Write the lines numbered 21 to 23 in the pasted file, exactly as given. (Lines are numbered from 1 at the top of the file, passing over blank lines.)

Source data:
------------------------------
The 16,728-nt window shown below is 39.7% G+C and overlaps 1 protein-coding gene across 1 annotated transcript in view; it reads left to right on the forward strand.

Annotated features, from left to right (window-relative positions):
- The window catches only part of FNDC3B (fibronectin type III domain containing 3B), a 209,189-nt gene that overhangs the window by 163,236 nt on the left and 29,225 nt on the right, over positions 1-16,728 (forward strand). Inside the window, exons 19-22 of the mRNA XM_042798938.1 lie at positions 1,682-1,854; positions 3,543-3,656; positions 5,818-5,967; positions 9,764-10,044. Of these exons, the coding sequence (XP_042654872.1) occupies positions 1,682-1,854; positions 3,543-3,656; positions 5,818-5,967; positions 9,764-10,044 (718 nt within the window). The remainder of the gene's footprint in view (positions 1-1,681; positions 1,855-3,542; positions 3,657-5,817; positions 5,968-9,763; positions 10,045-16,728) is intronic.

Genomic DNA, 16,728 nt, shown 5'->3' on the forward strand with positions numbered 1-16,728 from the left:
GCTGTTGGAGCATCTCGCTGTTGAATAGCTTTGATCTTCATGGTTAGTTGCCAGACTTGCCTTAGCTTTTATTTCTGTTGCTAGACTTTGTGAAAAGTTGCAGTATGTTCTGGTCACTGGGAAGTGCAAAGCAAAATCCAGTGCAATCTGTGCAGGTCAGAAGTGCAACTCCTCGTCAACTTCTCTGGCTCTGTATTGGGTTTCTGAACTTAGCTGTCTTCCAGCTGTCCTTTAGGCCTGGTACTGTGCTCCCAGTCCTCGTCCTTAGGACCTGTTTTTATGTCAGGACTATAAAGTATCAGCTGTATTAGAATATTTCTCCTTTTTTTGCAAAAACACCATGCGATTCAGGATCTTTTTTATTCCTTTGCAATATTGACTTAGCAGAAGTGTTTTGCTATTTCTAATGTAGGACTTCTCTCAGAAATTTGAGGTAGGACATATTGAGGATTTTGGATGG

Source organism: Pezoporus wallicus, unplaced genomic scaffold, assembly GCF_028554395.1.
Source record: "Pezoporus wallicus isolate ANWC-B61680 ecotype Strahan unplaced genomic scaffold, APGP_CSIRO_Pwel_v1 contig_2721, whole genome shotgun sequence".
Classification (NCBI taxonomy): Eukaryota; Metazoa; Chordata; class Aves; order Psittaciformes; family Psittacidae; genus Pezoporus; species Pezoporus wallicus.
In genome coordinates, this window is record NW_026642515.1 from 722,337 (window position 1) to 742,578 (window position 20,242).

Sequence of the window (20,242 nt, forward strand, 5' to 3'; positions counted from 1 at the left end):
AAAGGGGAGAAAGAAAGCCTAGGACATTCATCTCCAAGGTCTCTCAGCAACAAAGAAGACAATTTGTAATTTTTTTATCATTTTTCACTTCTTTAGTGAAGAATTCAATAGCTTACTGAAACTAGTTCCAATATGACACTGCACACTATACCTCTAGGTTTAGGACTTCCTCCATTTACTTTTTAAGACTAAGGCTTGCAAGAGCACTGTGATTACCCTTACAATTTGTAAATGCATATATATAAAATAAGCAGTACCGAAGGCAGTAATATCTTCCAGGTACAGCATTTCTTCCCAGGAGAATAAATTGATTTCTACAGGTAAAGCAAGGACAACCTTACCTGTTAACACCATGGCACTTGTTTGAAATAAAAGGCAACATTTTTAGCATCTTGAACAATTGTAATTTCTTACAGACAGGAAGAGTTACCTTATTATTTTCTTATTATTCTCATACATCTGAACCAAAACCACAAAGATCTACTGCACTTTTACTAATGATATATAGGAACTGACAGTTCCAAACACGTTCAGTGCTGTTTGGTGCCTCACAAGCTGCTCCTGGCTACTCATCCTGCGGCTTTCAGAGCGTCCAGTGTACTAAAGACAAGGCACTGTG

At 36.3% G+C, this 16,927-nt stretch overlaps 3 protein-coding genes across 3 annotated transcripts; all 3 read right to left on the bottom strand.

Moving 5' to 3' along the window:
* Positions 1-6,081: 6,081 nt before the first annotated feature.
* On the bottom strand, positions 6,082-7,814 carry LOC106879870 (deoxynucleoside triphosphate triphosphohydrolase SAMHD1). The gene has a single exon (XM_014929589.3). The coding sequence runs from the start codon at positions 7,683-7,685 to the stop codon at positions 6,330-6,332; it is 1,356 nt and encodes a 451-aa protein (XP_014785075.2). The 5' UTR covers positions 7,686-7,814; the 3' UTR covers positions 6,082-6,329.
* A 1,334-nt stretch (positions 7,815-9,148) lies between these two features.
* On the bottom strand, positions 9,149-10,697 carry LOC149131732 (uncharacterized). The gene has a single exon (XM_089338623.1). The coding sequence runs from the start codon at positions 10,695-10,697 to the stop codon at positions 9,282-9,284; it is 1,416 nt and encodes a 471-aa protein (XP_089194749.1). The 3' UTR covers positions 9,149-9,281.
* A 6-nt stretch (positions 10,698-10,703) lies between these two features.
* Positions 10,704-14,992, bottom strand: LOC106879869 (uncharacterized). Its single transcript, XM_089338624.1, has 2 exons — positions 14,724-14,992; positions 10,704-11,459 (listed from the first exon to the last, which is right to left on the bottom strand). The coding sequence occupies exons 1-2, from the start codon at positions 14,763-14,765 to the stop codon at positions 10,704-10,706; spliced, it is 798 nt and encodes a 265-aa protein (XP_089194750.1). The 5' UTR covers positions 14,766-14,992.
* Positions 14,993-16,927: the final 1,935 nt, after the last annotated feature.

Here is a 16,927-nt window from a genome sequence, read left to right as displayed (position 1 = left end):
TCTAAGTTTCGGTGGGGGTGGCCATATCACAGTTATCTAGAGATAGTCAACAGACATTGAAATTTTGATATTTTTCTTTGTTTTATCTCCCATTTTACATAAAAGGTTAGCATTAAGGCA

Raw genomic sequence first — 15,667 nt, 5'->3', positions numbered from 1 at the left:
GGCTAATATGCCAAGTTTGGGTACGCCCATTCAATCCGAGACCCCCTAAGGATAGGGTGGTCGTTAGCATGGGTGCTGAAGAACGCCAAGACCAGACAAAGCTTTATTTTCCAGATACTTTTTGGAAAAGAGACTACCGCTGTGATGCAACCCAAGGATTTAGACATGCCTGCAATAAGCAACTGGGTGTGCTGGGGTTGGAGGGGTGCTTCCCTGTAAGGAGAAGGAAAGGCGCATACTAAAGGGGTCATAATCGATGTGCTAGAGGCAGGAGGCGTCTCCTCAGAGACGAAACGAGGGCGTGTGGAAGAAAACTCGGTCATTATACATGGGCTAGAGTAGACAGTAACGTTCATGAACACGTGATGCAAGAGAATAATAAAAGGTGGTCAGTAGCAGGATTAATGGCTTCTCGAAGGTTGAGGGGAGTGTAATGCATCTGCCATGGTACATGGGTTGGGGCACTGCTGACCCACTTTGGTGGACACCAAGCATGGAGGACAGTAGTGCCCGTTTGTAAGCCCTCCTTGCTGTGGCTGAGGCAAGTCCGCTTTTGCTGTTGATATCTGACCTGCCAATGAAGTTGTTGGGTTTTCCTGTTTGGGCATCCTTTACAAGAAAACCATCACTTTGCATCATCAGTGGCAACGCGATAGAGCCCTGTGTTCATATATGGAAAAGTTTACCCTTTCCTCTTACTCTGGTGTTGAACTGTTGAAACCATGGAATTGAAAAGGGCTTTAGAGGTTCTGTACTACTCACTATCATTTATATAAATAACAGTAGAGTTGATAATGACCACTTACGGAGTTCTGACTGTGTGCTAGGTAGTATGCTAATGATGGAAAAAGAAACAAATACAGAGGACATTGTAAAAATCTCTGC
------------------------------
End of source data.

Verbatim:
Here is a 16,927-nt window from a genome sequence, read left to right as displayed (position 1 = left end):
TCTAAGTTTCGGTGGGGGTGGCCATATCACAGTTATCTAGAGATAGTCAACAGACATTGAAATTTTGATATTTTTCTTTGTTTTATCTCCCATTTTACATAAAAGGTTAGCATTAAGGCA

Raw genomic sequence first — 15,667 nt, 5'->3', positions numbered from 1 at the left: